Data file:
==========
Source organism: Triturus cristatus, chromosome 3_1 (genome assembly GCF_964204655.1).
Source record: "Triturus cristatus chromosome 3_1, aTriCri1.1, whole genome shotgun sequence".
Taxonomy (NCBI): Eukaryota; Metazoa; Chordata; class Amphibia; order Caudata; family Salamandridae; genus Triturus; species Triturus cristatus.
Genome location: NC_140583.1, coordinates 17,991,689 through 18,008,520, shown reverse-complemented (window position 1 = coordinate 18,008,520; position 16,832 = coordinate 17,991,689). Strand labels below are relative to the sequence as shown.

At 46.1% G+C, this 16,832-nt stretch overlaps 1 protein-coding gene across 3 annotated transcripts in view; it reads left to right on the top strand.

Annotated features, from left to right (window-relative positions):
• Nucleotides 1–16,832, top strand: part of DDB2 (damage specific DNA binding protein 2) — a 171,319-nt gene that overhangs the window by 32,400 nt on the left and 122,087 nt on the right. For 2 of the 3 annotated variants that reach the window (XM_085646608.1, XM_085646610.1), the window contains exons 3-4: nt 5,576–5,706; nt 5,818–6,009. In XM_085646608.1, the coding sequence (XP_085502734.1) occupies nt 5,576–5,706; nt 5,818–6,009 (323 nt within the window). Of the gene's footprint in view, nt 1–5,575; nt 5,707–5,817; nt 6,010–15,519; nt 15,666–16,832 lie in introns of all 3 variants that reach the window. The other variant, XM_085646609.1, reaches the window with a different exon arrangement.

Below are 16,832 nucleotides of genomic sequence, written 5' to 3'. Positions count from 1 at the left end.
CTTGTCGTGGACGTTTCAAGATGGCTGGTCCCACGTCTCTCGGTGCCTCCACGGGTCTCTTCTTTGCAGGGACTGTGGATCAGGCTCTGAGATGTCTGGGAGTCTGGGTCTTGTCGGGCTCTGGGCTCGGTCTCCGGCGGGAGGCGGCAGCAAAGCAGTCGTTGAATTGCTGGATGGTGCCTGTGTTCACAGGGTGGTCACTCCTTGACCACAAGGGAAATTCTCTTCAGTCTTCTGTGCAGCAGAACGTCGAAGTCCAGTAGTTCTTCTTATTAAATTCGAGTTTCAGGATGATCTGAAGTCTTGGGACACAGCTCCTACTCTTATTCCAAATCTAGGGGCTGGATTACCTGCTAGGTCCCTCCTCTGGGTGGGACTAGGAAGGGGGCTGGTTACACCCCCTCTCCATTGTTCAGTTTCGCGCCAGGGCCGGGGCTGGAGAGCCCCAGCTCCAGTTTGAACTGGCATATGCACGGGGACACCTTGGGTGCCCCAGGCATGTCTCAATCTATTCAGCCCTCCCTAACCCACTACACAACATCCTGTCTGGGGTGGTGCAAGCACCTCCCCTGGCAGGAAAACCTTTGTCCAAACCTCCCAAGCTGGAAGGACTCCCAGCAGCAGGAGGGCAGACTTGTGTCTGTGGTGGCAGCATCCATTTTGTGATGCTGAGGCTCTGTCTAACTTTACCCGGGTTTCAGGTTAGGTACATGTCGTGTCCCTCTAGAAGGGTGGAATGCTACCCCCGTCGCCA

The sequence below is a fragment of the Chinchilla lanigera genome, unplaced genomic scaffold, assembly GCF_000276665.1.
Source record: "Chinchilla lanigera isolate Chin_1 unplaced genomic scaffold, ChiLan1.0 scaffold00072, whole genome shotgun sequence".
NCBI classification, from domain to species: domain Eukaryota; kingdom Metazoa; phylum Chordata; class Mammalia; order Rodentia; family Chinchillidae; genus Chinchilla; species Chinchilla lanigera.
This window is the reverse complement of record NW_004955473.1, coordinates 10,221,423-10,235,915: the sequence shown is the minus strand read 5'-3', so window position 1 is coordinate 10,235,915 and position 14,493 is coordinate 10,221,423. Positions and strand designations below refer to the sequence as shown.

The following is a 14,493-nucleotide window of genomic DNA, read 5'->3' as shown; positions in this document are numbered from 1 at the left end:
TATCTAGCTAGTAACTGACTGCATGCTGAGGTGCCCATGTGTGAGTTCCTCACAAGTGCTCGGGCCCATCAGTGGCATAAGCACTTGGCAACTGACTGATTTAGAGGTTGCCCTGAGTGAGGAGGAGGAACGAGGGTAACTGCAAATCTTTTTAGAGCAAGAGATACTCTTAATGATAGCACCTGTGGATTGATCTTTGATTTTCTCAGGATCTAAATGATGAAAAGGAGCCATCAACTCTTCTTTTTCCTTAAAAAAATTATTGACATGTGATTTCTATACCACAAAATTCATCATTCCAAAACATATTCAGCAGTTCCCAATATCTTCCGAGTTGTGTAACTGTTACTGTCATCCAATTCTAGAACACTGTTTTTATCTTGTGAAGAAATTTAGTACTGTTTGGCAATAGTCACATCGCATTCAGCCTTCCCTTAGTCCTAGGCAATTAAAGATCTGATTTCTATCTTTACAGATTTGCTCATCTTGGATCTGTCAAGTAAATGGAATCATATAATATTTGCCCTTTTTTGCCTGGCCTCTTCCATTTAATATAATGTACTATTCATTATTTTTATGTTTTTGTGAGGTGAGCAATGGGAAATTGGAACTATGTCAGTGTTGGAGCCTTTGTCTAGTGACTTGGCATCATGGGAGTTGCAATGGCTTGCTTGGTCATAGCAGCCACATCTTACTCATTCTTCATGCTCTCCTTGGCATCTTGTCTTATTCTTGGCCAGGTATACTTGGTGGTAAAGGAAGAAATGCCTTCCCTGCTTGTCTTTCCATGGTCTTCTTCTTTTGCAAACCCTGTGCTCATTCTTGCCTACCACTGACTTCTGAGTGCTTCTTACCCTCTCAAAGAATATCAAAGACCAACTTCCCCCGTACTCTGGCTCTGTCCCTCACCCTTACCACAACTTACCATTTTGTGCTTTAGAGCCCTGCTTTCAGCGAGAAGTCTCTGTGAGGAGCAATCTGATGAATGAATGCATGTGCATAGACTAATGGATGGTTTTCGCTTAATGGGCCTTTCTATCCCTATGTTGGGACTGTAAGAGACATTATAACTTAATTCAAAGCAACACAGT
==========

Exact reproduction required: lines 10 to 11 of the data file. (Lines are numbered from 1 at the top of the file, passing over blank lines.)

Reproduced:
The sequence below is a fragment of the Chinchilla lanigera genome, unplaced genomic scaffold, assembly GCF_000276665.1.
Source record: "Chinchilla lanigera isolate Chin_1 unplaced genomic scaffold, ChiLan1.0 scaffold00072, whole genome shotgun sequence".